People who are used to living paycheck to paycheck may have a hard time figuring out what to do with leftover cash once debts are finally paid. Instead of forking over $300 a month toward that auto loan, for example, you’re left with 300 extra dollars each month and are probably more tempted to blow it than save it.
Take time to congratulate yourself for paying off even one debt. Whether you use the excess money to pay down more debts or invest it in savings, feel good about your accomplishment.
Paying off any one debt can be a tremendous relief, but you shouldn’t feel like you can carelessly spend the extra cash you save from no longer having payments. Investing the extra cash flow doesn’t have to be complicated and you don’t even have to research how to be an investor.
Most Americans are too strapped for cash to build up an emergency savings fund. Once you begin to have a little extra money each month, start putting the amount you would have spent on making a payment into savings.
Check with your employer about direct deposit options that would allow you to funnel that extra $300 a month into savings. You can do this by breaking down the excess based on how much you get paid.
If you see a paycheck twice a month, have $150 deposited directly into savings automatically. Setting up this type of automatic savings ensures that you don’t even see the money, which allows you to save effortlessly. After only a year of doing this, you will have saved $3,600 in savings and that doesn’t even include interest.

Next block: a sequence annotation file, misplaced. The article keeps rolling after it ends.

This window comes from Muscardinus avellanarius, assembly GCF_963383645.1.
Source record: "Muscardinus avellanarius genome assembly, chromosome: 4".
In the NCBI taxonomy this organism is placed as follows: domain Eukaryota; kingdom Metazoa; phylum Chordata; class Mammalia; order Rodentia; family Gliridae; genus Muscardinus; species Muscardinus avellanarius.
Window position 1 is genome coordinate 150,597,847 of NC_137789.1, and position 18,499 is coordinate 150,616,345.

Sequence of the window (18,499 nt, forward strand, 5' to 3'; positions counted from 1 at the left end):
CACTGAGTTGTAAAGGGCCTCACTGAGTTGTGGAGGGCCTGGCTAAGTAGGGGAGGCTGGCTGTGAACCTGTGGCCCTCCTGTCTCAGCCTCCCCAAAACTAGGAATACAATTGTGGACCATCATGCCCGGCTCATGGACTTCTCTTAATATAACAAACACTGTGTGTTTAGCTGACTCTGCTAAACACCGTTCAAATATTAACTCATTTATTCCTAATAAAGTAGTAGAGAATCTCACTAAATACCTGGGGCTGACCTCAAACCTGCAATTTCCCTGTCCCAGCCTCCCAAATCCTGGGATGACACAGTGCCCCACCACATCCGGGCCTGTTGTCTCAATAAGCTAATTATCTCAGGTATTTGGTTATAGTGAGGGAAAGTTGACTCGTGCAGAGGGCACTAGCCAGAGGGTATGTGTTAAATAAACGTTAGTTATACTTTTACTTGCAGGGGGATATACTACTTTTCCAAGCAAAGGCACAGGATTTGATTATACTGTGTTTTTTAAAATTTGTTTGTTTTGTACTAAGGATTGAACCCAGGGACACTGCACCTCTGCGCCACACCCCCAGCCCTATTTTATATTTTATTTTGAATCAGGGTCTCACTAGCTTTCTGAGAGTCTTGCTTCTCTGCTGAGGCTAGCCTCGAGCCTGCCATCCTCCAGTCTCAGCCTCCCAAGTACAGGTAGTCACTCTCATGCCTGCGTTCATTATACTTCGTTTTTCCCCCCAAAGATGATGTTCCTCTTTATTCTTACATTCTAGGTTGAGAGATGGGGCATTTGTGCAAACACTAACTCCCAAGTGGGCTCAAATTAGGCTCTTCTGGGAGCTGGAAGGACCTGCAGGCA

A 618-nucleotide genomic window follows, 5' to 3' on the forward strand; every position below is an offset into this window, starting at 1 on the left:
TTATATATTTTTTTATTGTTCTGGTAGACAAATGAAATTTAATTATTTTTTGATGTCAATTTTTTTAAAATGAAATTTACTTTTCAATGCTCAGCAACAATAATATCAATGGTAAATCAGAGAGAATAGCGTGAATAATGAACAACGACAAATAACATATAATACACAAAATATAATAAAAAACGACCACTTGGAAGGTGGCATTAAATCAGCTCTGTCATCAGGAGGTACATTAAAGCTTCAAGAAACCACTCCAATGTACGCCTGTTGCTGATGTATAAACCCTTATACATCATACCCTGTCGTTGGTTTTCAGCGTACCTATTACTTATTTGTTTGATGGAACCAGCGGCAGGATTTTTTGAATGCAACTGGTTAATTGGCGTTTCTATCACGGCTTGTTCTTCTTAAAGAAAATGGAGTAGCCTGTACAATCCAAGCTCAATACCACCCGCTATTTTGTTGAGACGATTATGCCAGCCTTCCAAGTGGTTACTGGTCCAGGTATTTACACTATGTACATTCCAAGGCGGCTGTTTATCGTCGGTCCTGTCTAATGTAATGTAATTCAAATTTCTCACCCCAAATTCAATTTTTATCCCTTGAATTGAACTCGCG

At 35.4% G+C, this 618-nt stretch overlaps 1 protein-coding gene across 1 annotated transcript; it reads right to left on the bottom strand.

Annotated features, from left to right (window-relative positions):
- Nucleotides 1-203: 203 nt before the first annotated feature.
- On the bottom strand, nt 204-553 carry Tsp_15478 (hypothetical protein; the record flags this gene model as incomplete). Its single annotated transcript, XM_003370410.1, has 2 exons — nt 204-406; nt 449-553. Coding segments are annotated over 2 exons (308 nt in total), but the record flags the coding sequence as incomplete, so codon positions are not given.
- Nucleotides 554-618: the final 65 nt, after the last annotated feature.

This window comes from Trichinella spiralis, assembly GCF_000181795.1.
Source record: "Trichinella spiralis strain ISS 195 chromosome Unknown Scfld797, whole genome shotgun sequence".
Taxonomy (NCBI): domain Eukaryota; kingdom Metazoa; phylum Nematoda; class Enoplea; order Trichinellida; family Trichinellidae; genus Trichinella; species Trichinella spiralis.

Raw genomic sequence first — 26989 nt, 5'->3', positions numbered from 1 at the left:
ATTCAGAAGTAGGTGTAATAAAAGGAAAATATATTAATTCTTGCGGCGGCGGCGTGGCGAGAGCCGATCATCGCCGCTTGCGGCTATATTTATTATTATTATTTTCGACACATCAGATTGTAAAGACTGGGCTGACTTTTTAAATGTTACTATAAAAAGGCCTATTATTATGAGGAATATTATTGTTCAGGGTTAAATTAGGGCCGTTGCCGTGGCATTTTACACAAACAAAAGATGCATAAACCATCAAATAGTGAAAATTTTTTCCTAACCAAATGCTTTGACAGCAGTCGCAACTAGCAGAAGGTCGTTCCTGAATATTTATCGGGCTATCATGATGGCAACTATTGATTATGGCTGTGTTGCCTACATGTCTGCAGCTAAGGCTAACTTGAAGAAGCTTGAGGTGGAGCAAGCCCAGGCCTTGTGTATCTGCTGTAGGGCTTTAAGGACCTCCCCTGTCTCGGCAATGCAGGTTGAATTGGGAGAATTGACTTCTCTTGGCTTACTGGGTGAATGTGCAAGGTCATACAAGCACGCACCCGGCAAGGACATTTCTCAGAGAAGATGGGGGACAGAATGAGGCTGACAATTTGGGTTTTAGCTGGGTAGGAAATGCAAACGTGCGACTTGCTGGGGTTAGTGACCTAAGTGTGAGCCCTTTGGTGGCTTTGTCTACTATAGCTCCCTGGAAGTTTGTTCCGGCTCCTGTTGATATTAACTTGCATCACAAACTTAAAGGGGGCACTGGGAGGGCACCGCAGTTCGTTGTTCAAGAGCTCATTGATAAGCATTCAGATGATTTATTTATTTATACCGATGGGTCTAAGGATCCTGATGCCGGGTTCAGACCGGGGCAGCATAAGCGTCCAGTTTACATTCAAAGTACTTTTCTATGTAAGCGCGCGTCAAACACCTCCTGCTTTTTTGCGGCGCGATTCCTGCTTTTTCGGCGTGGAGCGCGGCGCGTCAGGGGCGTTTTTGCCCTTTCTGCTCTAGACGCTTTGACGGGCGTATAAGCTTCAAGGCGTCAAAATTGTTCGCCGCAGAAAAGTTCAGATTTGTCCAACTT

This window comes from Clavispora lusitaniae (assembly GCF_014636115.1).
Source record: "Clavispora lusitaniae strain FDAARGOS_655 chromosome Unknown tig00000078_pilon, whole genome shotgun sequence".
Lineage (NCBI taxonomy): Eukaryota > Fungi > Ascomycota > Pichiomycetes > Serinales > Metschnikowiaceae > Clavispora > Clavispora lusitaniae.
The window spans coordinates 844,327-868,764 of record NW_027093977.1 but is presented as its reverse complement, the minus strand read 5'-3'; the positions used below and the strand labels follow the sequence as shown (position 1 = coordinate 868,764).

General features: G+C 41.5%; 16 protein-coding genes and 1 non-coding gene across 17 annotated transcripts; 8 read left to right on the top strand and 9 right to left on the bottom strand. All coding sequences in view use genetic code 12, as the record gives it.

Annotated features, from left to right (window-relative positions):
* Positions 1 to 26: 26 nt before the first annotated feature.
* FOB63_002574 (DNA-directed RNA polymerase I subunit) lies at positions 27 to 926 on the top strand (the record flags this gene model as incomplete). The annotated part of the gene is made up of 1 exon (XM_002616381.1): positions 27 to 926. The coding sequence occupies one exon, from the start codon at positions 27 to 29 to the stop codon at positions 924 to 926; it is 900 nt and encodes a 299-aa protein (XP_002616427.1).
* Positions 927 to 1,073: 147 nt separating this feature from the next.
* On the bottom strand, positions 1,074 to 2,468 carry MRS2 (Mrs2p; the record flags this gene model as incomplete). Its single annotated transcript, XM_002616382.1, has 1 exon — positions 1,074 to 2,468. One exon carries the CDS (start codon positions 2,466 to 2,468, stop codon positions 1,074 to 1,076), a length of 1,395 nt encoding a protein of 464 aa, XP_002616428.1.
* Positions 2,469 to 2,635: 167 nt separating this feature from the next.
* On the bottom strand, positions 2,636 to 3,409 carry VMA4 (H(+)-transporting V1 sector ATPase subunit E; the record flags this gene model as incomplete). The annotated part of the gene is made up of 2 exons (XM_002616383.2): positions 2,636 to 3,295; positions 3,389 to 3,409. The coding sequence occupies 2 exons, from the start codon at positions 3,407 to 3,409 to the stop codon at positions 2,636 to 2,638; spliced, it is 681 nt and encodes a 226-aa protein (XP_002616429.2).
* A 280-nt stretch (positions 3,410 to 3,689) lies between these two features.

Although interest rates for savings accounts have taken a hit with the economy, they still earn more interest than a checking account. If you plan on committing to this savings plan long-term, do your research and compare savings accounts first. Shop around for bank accounts to see which ones offer higher interest rates. You will probably find that online banks and credit unions offer slightly higher yields than most financial institutions.
Another option is to open a specialized saving account such as a money market account or CD. Money market accounts require a higher minimum balance, however, so you may need to save for a while in your regular savings account before opening a money market fund. CDs also have minimum balance requirements with the added restriction of a time commitment. Once you open a CD, you agree to keep your money in the account until its maturity.
Aside from investing, another great way to spend that excess money is to focus on paying down other debts. Take that extra $300 and put it toward your credit card, student loan debt or mortgage. Paying interest isn’t fun and it should be your goal to pay off your loans as soon as possible.
If you realize that it’s going to take longer than you’d like to pay down the remainder of your debts, consider refinancing your loan. Refinancing may lower your interest rates, which saves you money in the long run.
What have you been able to do with you extra cash?